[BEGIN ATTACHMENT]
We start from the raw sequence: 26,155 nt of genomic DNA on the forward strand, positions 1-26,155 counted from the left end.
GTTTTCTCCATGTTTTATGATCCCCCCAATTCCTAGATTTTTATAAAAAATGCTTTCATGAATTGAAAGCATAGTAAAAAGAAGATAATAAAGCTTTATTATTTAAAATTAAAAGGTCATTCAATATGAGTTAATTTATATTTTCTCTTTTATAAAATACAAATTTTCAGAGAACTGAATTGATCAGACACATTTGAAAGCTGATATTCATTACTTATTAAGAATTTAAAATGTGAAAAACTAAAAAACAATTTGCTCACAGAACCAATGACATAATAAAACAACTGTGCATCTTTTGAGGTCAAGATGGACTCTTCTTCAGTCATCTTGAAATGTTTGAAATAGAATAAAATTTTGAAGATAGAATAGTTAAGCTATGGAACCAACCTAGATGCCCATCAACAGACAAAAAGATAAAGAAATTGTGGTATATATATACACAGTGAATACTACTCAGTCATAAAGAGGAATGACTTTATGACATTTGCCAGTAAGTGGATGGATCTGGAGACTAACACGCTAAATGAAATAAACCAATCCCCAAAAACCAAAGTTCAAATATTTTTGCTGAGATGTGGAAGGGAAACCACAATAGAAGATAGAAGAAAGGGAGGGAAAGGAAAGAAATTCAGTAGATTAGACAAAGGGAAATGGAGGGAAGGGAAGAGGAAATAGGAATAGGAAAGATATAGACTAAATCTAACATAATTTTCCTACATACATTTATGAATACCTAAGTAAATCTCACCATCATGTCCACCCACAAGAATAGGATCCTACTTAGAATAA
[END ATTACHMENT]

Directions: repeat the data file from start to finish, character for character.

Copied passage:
We start from the raw sequence: 26,155 nt of genomic DNA on the forward strand, positions 1-26,155 counted from the left end.
GTTTTCTCCATGTTTTATGATCCCCCCAATTCCTAGATTTTTATAAAAAATGCTTTCATGAATTGAAAGCATAGTAAAAAGAAGATAATAAAGCTTTATTATTTAAAATTAAAAGGTCATTCAATATGAGTTAATTTATATTTTCTCTTTTATAAAATACAAATTTTCAGAGAACTGAATTGATCAGACACATTTGAAAGCTGATATTCATTACTTATTAAGAATTTAAAATGTGAAAAACTAAAAAACAATTTGCTCACAGAACCAATGACATAATAAAACAACTGTGCATCTTTTGAGGTCAAGATGGACTCTTCTTCAGTCATCTTGAAATGTTTGAAATAGAATAAAATTTTGAAGATAGAATAGTTAAGCTATGGAACCAACCTAGATGCCCATCAACAGACAAAAAGATAAAGAAATTGTGGTATATATATACACAGTGAATACTACTCAGTCATAAAGAGGAATGACTTTATGACATTTGCCAGTAAGTGGATGGATCTGGAGACTAACACGCTAAATGAAATAAACCAATCCCCAAAAACCAAAGTTCAAATATTTTTGCTGAGATGTGGAAGGGAAACCACAATAGAAGATAGAAGAAAGGGAGGGAAAGGAAAGAAATTCAGTAGATTAGACAAAGGGAAATGGAGGGAAGGGAAGAGGAAATAGGAATAGGAAAGATATAGACTAAATCTAACATAATTTTCCTACATACATTTATGAATACCTAAGTAAATCTCACCATCATGTCCACCCACAAGAATAGGATCCTACTTAGAATAA